Indonesia’s export sector is currently experiencing a slowdown. Head of the Trade Policy Agency of the Ministry of Trade Kasan Muhri said that this is due to a decrease in Indonesian traditional market demand.
High inflation in many countries, especially the United States and Europe, is thought to be the main cause of the slowdown.
“Everything has already been predicted. A warning has been given that from the external side it has to do with inflation, then there is the impact of geopolitics which continues to bring uncertainty. This will disrupt food, energy, and prices,” he said at the launch of the ‘Indonesia Economic Prospect – December 2022 edition, Trade for Growth and Economic Transformation’ in Jakarta, Thursday (15/12/2022).
In addition, he is of the view that inflation will automatically reduce purchasing power. When inflation rises, people’s purchasing power decreases. If purchasing power decreases, demand will also decrease.
According to Kasan, in the current global economic slowdown, Indonesia benefits from a low level of trade openness. Therefore, Indonesia does not feel too big an impact due to reduced demand in traditional markets.
“But don’t forget, the World Bank report earlier stated that our trade openness is stagnant, not as big as ASEAN countries. I also agree that the figure is indeed not up to 50%, only 20 to 30%,” said Kasan.
If the trade is very open, then there is a decline in the global market, and Indonesia will automatically be affected. Any external shock, said Kasan, will have a big impact on countries with large trade openness.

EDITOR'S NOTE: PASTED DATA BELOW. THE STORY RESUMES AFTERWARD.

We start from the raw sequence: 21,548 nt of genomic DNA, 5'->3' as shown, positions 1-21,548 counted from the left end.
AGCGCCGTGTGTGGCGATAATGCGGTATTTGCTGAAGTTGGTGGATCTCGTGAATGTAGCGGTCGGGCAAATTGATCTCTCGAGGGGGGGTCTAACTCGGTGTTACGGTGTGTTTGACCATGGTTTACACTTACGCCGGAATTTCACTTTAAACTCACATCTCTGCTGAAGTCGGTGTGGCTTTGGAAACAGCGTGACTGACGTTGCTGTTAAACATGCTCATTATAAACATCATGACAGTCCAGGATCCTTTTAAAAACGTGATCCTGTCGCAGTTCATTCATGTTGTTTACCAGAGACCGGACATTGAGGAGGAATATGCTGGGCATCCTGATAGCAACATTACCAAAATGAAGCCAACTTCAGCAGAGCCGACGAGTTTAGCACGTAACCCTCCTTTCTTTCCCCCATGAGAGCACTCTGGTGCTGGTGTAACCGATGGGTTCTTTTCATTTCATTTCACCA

“So it’s like Singapore Thailand Malaysia Vietnam. All of them have trade openness above 50%. Automatically if outside disturbances occur, they will feel a much bigger impact,” he explained.
In this case, Kasan sees Indonesia as lucky. However, this condition does not mean that Indonesia should remain silent. He emphasized that Indonesia is still looking for new markets amid the current difficult conditions.
“In this case, we know there is high inflation, leading to a crisis, and reduced demand, but there are countries outside of the traditional countries, and the potential is still there. That’s why we are diversifying (export markets) to countries that are not experiencing a crisis such as a crisis. in Europe and the United States,” he added.
Therefore, he said the government is exploring new markets (non-traditional markets) in countries that are currently experiencing economic growth. This was done to fill the decline in demand from traditional markets.